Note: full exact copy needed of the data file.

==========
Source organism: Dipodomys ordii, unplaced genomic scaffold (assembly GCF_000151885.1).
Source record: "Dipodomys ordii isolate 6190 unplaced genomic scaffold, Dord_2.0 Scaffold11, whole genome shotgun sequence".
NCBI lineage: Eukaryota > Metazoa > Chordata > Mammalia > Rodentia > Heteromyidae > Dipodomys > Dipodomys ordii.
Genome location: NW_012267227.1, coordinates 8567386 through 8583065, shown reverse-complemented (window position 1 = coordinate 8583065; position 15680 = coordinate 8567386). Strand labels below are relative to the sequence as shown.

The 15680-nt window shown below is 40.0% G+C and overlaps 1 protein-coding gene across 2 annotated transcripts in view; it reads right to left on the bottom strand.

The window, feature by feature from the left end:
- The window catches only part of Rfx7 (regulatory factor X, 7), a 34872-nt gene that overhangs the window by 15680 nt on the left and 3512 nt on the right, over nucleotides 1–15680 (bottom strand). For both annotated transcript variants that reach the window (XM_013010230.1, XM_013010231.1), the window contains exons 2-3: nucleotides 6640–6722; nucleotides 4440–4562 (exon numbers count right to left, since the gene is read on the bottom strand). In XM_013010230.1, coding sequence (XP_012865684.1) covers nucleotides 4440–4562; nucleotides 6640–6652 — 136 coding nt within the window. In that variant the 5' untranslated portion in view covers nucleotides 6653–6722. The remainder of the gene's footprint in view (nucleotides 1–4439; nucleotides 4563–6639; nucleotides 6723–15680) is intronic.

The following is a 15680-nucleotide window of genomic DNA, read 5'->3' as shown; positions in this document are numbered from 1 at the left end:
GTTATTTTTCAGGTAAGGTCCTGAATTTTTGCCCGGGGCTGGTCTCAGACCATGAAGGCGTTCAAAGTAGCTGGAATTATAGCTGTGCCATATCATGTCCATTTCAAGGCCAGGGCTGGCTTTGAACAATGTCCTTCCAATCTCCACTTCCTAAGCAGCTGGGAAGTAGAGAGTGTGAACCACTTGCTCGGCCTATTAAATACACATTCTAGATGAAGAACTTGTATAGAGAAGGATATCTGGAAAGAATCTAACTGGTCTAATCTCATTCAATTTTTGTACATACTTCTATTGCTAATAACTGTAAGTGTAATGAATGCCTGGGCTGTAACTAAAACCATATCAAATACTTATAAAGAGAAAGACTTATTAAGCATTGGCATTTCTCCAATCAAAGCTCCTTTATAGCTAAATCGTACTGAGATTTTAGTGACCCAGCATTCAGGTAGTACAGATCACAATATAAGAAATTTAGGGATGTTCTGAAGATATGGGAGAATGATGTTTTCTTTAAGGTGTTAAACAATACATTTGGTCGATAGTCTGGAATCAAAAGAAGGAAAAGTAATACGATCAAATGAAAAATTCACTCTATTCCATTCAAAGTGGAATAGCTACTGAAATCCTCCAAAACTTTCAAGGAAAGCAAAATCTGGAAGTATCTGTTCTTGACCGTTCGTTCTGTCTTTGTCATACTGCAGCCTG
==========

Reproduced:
Source organism: Dipodomys ordii, unplaced genomic scaffold (assembly GCF_000151885.1).
Source record: "Dipodomys ordii isolate 6190 unplaced genomic scaffold, Dord_2.0 Scaffold11, whole genome shotgun sequence".
NCBI lineage: Eukaryota > Metazoa > Chordata > Mammalia > Rodentia > Heteromyidae > Dipodomys > Dipodomys ordii.
Genome location: NW_012267227.1, coordinates 8567386 through 8583065, shown reverse-complemented (window position 1 = coordinate 8583065; position 15680 = coordinate 8567386). Strand labels below are relative to the sequence as shown.

The 15680-nt window shown below is 40.0% G+C and overlaps 1 protein-coding gene across 2 annotated transcripts in view; it reads right to left on the bottom strand.

The window, feature by feature from the left end:
- The window catches only part of Rfx7 (regulatory factor X, 7), a 34872-nt gene that overhangs the window by 15680 nt on the left and 3512 nt on the right, over nucleotides 1–15680 (bottom strand). For both annotated transcript variants that reach the window (XM_013010230.1, XM_013010231.1), the window contains exons 2-3: nucleotides 6640–6722; nucleotides 4440–4562 (exon numbers count right to left, since the gene is read on the bottom strand). In XM_013010230.1, coding sequence (XP_012865684.1) covers nucleotides 4440–4562; nucleotides 6640–6652 — 136 coding nt within the window. In that variant the 5' untranslated portion in view covers nucleotides 6653–6722. The remainder of the gene's footprint in view (nucleotides 1–4439; nucleotides 4563–6639; nucleotides 6723–15680) is intronic.

The following is a 15680-nucleotide window of genomic DNA, read 5'->3' as shown; positions in this document are numbered from 1 at the left end:
GTTATTTTTCAGGTAAGGTCCTGAATTTTTGCCCGGGGCTGGTCTCAGACCATGAAGGCGTTCAAAGTAGCTGGAATTATAGCTGTGCCATATCATGTCCATTTCAAGGCCAGGGCTGGCTTTGAACAATGTCCTTCCAATCTCCACTTCCTAAGCAGCTGGGAAGTAGAGAGTGTGAACCACTTGCTCGGCCTATTAAATACACATTCTAGATGAAGAACTTGTATAGAGAAGGATATCTGGAAAGAATCTAACTGGTCTAATCTCATTCAATTTTTGTACATACTTCTATTGCTAATAACTGTAAGTGTAATGAATGCCTGGGCTGTAACTAAAACCATATCAAATACTTATAAAGAGAAAGACTTATTAAGCATTGGCATTTCTCCAATCAAAGCTCCTTTATAGCTAAATCGTACTGAGATTTTAGTGACCCAGCATTCAGGTAGTACAGATCACAATATAAGAAATTTAGGGATGTTCTGAAGATATGGGAGAATGATGTTTTCTTTAAGGTGTTAAACAATACATTTGGTCGATAGTCTGGAATCAAAAGAAGGAAAAGTAATACGATCAAATGAAAAATTCACTCTATTCCATTCAAAGTGGAATAGCTACTGAAATCCTCCAAAACTTTCAAGGAAAGCAAAATCTGGAAGTATCTGTTCTTGACCGTTCGTTCTGTCTTTGTCATACTGCAGCCTG